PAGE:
Coverage: Snapchat planning IPO for early 2017
Social media company Snapchat is preparing an initial public offering that would value the company at a whopping $25 billion.
Paresh Dave of the Los Angeles Times had the news:
As one of the few private companies in the world valued at more than $10 billion, Snap already has raised the Los Angeles tech industry’s profile. An IPO would not only further establish both the company and the community on the global stage but also lead to a bevy of newly wealthy employees who may begin to invest in other local firms.
Tom Unterman, a founding partner at Santa Monica venture capital firm Rustic Canyon Partners since 1999, said a Snap IPO would dwarf the region’s previous Internet offerings, such as those of EToys and TrueCar.
“The IPO is a rite of passage. When you do that, the markets have recognized this is real and there’s real value,” Unterman said. “It’s impactful because it tells the investment world that there’s big things happening in the tech scene in Los Angeles.”
Snap spokeswoman Mary Ritti declined to comment on rumors about the company’s financing plans.
Maureen Farrell, Juliet Chung and Rolfe Winkler of The Wall Street Journal said the offering could come as early as March:
There is no guarantee the four-year-old Venice, Calif., company will proceed with a share sale in that time frame, and there is no guarantee it will achieve a valuation of $25 billion or more.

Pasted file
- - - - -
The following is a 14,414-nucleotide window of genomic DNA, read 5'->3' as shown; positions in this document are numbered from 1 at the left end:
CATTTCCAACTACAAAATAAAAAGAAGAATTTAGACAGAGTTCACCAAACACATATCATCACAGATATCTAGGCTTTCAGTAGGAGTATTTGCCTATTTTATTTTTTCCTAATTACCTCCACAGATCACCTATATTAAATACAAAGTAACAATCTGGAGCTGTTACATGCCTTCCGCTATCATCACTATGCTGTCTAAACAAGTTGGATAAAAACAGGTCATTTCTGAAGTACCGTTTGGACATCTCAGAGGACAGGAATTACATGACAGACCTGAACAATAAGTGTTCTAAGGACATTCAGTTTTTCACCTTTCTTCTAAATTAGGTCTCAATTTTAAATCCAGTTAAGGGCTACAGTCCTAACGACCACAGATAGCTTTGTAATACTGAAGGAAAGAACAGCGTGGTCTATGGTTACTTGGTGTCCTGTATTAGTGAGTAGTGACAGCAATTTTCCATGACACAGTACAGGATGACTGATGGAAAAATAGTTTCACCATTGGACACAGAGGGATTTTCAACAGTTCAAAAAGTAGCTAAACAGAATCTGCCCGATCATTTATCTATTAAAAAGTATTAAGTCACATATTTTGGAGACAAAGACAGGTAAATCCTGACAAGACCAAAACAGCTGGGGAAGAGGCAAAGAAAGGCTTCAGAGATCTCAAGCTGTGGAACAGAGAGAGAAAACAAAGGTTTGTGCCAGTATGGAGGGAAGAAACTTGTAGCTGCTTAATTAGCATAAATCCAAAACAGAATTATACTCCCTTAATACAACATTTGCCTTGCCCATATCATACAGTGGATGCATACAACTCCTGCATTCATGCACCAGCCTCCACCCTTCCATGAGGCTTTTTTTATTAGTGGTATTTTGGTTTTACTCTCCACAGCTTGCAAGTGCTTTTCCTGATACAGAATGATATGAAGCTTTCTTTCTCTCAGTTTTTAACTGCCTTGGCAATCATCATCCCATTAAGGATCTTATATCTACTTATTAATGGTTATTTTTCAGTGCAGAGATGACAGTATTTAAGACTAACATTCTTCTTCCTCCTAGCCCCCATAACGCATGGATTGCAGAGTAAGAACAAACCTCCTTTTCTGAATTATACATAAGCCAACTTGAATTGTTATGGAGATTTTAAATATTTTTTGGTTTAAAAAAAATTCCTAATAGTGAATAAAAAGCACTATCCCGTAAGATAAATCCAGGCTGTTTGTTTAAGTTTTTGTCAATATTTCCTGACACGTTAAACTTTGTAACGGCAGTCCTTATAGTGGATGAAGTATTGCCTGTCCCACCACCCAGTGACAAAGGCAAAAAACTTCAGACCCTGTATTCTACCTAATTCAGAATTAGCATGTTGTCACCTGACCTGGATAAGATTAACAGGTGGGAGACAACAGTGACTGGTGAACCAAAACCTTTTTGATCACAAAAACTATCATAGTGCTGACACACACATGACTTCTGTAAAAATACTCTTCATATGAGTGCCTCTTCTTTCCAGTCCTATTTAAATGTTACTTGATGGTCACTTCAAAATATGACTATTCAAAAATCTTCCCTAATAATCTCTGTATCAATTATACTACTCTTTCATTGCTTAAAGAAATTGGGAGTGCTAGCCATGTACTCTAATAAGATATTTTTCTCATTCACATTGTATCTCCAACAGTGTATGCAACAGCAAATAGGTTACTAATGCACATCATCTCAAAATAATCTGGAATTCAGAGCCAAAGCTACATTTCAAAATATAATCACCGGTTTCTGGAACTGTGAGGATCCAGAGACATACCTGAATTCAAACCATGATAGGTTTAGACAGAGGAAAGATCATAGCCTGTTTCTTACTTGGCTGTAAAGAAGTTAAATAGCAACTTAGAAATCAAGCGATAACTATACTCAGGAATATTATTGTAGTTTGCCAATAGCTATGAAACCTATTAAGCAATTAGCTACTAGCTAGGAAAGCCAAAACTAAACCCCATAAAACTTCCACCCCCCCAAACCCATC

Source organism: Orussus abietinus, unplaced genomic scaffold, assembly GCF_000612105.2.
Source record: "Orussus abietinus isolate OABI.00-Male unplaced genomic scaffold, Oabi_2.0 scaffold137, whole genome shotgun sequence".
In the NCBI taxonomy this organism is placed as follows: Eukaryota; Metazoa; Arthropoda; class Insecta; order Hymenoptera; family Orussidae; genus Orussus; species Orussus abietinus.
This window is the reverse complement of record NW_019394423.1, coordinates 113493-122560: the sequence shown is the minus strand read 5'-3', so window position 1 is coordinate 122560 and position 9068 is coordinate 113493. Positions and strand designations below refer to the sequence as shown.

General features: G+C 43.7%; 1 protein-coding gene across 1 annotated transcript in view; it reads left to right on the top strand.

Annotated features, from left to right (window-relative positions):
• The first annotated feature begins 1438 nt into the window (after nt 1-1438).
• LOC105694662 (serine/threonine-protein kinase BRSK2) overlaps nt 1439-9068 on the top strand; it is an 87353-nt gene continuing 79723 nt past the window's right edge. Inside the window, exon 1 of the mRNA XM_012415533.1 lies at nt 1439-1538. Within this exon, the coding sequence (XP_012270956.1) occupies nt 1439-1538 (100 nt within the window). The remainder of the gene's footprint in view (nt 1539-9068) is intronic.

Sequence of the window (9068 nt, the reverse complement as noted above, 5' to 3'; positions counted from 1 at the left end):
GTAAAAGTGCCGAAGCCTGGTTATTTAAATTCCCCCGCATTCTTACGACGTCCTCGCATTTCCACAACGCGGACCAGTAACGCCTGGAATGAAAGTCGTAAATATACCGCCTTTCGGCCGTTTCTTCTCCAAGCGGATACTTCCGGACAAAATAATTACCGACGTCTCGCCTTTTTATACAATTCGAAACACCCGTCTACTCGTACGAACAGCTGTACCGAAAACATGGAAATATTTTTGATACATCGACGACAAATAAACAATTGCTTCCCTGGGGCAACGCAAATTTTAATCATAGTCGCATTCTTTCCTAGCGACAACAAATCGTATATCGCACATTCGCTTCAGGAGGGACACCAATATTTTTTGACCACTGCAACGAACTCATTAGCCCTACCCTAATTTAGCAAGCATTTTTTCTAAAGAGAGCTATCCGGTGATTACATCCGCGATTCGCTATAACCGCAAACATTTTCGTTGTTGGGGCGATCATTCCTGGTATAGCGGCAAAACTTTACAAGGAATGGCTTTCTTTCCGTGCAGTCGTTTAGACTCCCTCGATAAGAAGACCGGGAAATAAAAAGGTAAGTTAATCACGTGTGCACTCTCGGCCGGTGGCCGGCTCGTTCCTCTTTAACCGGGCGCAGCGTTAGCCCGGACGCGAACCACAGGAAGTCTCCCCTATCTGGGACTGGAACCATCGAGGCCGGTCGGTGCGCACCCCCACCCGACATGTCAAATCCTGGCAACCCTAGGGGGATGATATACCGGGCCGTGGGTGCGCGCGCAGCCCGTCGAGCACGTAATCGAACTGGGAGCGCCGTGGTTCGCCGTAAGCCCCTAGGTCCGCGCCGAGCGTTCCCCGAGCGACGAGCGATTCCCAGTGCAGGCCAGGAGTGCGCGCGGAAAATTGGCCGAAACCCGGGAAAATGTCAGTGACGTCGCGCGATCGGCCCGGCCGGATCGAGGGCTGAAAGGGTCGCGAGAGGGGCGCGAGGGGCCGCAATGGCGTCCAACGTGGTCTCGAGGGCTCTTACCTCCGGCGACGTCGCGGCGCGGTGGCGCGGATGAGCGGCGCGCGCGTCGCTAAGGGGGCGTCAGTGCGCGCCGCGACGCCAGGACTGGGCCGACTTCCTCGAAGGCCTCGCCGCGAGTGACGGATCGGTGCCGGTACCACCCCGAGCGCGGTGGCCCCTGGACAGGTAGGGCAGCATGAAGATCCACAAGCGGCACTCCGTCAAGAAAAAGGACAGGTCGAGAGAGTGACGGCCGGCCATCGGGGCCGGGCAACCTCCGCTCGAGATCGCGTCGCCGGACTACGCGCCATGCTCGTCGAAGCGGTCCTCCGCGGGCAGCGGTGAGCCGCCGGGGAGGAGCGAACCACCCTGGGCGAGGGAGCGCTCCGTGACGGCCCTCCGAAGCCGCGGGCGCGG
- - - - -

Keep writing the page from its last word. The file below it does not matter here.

If Snap, best known for allowing users to send disappearing messages from their smartphones, moves forward as planned, it would be the biggest company to go public on a U.S. exchange since 2014. That is when Chinese e-commerce company Alibaba Group Holding Ltd.made its debut at a $168 billion valuation.
Snap would become the first of a small group of highly valued and closely watched venture-backed companies, led by Uber Technologies Inc., to test the public markets.
A level of $25 billion or more would also represent a significant premium to Snap’s most recent valuation, which waspegged at $17.8 billion in its last private funding round in May. That would bode well for a new-issue market that until recentlysuffered from reluctanceon the part of public investors to match the private valuations of many Silicon Valley startups.
Alex Heath and Biz Carson of Business Insider noted Snapchat’s ad revenue projections:
Snap has told investors that it expects to make between $250 million and $350 million in advertising revenue this year, according to The Journal. A recent eMarketer report predicted that the company will near $1 billion in revenue in 2017 — meaning a $25 billion IPO would be priced at 25 times its projected revenue numbers.
The company last raised $1.81 billion in private funding in May, which pegged its valuation at between $18 billion and $22 billion.
The Information previously reported that the company was looking to go public as soon as later this year or early 2017.
A $25 billion IPO would be the largest public offering for a tech company since Alibaba went public in 2014 for $168 billion, and would come at a time when the tech IPO market has been in the doldrums.
It would also be a huge coup for Evan Spiegel, the 26-year-old entrepreneur who started Snapchat as a student at Stanford and famously turned down a $3 billion bid from Facebook in 2013.